I also changed Elastic IPs to work in a similar fashion - you specify you want an instance to have an elastic ip, and rubber allocates and assigns the static ip to that instance, remembering the IP/instance mapping so that if you destroy/recreate the instance, it will get back the same IP.

Similar to the volumes support, when you destroy an instance you get prompted to cleanup the IP, but if you answer NO it keeps the mapping around to reassign it to the instance at recreation time.
use_static_ip: true

Tuesday, February 10, 2009

Time Capsule restores from a secure shared disk

My macbook pro died this week. Turns out my logic board went caput, so they had to put in a new one. In the interim, I had a spare I could use, but first I had to do a full system restore from my backup on our Time Capsule.

We have our time capsule setup for secure shared disks with accounts so that each user has their own password protected private share so that no other user can snoop on their backup.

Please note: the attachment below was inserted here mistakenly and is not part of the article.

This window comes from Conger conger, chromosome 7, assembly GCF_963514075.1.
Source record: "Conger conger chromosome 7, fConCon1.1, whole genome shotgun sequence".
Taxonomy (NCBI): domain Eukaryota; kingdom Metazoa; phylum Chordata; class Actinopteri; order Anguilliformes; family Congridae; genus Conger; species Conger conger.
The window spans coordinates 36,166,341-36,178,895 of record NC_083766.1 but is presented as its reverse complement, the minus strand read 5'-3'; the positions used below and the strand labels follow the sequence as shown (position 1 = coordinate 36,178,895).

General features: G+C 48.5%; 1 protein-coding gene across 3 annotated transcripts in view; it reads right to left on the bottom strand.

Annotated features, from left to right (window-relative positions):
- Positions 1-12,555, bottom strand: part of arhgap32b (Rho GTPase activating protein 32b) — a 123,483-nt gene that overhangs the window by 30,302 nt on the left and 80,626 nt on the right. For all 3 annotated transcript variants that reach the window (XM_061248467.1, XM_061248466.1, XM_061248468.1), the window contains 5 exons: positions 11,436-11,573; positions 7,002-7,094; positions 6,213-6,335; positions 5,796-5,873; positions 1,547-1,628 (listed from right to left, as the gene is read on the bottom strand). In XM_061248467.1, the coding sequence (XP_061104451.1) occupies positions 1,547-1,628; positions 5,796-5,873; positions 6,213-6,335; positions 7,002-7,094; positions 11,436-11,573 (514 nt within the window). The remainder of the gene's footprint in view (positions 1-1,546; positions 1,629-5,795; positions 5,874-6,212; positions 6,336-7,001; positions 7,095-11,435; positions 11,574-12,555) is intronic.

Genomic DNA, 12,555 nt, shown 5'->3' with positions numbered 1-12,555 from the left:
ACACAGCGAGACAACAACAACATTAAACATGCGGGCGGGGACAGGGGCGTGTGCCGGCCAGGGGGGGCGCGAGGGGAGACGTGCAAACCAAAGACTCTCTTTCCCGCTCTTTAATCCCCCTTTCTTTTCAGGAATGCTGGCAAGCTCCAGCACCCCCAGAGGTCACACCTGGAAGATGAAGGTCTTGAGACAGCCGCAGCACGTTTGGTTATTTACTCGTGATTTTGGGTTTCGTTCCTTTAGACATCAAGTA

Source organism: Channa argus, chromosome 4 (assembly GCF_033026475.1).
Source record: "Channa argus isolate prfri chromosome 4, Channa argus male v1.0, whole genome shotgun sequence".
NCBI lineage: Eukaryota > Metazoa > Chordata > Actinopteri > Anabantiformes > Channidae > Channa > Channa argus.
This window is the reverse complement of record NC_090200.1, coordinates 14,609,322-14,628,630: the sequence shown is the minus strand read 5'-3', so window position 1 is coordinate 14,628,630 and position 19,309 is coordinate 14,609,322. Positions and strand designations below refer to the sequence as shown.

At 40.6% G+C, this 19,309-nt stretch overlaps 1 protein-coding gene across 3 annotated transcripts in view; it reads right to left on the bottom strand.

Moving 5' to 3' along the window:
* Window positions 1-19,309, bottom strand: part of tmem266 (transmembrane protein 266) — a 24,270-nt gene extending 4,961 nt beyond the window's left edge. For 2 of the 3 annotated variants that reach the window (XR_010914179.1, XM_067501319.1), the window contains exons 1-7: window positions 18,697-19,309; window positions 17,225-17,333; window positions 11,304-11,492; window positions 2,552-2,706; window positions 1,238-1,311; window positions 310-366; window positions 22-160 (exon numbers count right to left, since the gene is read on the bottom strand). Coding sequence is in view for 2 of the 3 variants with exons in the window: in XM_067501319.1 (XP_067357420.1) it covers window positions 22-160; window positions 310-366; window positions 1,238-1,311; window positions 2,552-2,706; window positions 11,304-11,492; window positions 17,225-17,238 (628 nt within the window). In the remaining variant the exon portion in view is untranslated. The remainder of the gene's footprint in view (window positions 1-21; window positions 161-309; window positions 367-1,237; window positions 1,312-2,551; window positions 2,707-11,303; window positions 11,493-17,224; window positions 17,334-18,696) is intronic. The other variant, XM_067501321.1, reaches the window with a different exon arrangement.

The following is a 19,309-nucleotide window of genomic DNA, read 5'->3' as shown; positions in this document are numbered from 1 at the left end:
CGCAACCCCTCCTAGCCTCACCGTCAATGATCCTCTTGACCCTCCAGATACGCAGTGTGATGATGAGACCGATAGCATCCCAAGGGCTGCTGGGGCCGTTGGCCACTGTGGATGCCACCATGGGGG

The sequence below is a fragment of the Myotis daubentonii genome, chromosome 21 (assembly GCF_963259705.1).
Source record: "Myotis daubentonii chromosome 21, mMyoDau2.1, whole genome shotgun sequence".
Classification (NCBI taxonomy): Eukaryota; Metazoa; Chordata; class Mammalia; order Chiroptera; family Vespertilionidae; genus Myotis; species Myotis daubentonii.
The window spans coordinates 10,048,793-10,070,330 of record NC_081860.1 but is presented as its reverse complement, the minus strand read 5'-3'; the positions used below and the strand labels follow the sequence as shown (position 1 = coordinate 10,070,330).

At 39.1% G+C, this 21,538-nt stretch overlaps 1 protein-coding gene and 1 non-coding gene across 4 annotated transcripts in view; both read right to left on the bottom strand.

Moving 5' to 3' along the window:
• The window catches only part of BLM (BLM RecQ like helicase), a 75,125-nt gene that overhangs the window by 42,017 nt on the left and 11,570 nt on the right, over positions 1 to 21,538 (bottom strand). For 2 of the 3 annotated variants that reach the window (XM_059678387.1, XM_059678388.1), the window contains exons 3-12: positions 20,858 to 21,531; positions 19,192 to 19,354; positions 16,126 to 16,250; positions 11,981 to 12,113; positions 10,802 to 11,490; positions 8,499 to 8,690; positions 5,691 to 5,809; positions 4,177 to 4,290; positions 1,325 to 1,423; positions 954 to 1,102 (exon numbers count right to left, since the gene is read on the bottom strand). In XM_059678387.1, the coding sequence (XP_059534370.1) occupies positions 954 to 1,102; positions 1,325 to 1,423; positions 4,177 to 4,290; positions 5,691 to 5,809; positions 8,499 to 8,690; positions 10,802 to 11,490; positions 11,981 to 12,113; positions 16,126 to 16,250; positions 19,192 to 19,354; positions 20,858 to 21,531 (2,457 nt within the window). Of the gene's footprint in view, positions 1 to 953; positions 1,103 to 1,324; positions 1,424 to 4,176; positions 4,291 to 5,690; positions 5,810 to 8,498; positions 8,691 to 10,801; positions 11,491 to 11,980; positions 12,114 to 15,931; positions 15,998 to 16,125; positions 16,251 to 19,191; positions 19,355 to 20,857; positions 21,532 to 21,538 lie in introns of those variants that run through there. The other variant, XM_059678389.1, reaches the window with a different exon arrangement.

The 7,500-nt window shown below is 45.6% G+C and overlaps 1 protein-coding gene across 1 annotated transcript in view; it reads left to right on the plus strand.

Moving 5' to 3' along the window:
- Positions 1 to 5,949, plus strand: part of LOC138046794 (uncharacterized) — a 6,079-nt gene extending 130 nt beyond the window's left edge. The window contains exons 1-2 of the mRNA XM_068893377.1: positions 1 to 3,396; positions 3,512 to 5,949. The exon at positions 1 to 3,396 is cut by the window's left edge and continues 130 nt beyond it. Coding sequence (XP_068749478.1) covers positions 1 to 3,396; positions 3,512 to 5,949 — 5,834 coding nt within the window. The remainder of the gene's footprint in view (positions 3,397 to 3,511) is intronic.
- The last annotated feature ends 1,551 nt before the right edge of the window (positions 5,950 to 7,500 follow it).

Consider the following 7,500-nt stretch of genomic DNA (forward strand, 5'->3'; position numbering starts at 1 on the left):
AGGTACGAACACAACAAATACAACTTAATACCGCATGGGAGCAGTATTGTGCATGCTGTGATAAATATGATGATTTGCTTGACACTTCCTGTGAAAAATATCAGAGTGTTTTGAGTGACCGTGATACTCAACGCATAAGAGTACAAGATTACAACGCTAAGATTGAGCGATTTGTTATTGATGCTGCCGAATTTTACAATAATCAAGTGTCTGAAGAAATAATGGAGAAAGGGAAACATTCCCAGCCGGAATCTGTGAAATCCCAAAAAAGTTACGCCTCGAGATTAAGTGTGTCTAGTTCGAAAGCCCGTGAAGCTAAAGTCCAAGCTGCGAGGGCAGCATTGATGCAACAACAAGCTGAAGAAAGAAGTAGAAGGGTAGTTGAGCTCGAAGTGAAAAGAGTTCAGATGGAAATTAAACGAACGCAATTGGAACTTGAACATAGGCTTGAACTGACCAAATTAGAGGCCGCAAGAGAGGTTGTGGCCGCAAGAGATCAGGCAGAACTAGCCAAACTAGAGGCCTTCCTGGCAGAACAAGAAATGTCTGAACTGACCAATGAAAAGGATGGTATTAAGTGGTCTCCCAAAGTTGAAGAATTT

Unfortunately, the Full System Restore available when booting the Leopard DVD failed to see my backup even though I used my private time capsule account credentials when connecting to it. All I could see were other backups that were available on the public share, leading me to believe that my credentials were working to mount the image, but the restore app wasn't smart enough to mount my private mount point instead of (or in addition to) the public one. I tried calling apple support, and after escalating the issue, all they could suggest was to copy my backup from the private share to the public one. Needless to say, it takes a really long time to a couple of hundred GB even when connected directly to the time capsule using an ethernet cable.

Fortunately, when booting from the Leopard DVD, one also has access to a Terminal. By manually mounting the private share from Terminal, the full system restore UI was then able to see my private share and the restore was able to take place.